We need modal verbs to express different levels of certainty and possibility. Also, we use them to speak about ability, to make requests and offers, to ask for permission, to express necessity or obligation.
There are 9 modal verbs in the English language. They all have their own meanings and differences in usage. That means, as a rule, we can not use them interchangeably.
At first, here is the list of modal verbs:
❗️ ought to
Some grammarians move the verb 'ought to' to a special place and call it semi-modal. We have dedicated a distinct article to this verb. You can read it here.
In addition, you can find separate articles about certain modal verbs here👇
- Modals of deduction
- Modals of ability
- Modals of obligation and advice
- Modals of permission
- Modals of requests
Now, let's focus on what modal verbs really are, their grammatical functions and general rules.
Modal verbs general rules
Modal verbs do not act like main verbs in a sentence. That is why, some grammarians call them defective. This aspect makes them easy to use. But you need to remember these simple rules of usage of modal verbs:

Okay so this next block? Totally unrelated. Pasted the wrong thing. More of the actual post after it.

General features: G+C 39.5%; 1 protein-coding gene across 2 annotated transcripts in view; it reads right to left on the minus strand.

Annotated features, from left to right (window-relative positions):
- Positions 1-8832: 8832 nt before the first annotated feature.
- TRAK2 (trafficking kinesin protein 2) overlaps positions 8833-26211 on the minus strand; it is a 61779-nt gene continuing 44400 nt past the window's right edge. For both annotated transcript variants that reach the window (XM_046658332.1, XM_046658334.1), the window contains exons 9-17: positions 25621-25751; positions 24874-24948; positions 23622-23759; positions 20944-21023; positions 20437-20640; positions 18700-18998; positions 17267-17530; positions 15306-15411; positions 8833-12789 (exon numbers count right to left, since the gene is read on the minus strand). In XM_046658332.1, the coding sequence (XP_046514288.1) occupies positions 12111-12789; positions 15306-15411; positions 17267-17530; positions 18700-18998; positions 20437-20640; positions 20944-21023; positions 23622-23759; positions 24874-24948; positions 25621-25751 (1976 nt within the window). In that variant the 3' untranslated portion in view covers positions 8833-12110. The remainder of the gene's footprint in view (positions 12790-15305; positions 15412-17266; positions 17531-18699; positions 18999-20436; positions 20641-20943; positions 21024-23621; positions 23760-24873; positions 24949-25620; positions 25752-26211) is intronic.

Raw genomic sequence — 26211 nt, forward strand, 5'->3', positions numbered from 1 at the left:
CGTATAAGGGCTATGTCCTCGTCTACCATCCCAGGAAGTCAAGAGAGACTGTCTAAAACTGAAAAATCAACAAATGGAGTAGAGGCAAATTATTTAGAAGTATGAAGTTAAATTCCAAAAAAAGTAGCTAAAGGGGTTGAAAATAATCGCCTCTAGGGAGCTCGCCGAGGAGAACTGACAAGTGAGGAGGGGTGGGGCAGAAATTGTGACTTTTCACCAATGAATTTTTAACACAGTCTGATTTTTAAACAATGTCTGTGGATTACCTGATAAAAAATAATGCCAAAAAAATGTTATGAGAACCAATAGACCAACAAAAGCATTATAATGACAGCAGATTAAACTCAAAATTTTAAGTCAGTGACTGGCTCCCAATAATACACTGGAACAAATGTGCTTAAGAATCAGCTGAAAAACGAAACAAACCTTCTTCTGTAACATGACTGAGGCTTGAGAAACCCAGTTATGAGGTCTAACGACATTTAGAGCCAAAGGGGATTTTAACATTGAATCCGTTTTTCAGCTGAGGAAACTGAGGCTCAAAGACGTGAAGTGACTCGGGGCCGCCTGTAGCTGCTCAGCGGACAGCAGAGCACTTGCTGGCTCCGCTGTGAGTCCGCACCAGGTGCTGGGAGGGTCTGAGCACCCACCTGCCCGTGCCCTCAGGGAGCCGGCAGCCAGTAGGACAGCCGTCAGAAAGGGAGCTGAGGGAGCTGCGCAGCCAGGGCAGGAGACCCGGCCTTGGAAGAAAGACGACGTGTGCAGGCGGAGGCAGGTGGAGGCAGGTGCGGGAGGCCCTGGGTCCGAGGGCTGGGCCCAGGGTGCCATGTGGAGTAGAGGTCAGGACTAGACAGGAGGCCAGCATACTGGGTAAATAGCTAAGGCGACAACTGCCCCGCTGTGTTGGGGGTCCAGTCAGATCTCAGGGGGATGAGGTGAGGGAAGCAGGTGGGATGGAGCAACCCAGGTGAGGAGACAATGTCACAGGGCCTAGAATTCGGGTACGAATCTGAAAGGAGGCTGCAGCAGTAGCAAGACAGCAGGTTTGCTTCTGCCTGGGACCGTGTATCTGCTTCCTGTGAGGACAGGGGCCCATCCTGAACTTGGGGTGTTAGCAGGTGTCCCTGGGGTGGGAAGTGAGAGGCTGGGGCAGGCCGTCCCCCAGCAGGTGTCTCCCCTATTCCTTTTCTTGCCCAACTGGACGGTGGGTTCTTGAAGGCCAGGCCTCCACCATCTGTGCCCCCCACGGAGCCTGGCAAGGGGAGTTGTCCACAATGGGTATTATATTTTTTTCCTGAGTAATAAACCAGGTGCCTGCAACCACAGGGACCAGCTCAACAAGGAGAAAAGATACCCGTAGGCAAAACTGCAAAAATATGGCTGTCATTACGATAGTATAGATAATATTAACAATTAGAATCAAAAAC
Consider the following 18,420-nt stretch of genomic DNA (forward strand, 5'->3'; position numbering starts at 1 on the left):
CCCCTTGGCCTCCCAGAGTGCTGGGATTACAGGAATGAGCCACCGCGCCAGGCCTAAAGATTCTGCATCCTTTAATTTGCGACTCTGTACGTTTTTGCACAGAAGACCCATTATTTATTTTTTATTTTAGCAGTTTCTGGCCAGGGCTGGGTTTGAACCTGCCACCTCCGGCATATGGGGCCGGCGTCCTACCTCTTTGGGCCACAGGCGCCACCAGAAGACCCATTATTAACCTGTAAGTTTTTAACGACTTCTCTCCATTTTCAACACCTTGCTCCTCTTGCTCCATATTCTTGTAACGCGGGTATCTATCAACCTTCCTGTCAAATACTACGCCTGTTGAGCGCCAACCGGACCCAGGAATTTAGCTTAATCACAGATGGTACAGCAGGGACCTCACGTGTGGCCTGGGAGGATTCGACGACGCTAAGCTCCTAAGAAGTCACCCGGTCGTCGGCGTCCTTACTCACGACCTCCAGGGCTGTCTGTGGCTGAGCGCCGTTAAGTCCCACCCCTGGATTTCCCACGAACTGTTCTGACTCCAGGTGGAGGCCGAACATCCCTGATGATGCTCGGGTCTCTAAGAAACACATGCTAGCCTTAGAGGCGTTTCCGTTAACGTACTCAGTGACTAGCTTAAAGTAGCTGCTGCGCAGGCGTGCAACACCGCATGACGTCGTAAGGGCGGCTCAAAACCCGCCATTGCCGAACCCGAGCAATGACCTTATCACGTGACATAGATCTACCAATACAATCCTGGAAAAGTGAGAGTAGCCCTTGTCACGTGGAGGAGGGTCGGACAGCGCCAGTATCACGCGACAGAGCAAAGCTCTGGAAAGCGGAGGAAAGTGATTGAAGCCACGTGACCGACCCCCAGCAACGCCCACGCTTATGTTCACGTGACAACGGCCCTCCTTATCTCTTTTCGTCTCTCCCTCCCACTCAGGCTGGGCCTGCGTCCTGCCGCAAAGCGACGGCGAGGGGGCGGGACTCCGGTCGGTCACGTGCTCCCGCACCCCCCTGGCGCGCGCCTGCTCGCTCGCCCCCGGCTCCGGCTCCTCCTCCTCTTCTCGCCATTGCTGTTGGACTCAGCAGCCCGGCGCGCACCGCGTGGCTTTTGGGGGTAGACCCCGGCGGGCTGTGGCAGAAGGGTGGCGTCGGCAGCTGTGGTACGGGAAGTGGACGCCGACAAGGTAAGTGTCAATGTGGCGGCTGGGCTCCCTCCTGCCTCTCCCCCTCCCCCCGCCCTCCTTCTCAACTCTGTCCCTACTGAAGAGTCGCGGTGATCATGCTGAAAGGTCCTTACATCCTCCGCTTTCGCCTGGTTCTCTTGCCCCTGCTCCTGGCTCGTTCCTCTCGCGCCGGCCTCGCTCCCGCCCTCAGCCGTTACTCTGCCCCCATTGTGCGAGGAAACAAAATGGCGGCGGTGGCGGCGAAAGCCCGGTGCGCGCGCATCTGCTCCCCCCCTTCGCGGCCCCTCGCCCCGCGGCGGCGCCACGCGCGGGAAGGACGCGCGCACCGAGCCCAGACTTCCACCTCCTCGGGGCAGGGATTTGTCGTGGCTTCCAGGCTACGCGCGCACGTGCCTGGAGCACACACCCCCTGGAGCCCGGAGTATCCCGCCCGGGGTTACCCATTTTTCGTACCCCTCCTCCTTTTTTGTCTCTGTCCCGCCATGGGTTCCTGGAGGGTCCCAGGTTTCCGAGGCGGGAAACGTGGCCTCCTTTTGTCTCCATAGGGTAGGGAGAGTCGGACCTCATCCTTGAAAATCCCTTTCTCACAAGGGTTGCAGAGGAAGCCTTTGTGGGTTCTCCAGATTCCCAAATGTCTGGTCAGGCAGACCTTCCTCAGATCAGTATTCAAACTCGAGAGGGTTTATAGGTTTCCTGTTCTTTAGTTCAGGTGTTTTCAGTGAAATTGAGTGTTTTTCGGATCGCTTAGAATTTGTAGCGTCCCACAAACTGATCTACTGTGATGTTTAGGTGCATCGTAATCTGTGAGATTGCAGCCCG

Look at the examples below 👇
Mike can swim — no ending to show person, no particle 'to' after
Can Mike swim? — forms a question
Modal verbs and tenses
As we have mentioned above, modal verbs don't change their forms to make tenses. Also, we remember that the majority of them refer to the present and the future. Though, there are some of them that can refer to the past.
Then, we have different ways to make up tenses without avoiding modal verbs.
|She says Mike can go to the GYM tomorrow.||Sandra said Mike could go to the GYM the next day.||Mike can go to the GYM tomorrow.|
|Can you give me your pen for a while?||Could you give me your pen for a while? — more polite|
|You may go with Mike if you want.||You might go with Mike if you want. — more formal|
|You should be more attentive.||You should have been more attentive.|
|He must be waiting for us.||He must have been waiting for us for 4 hours.|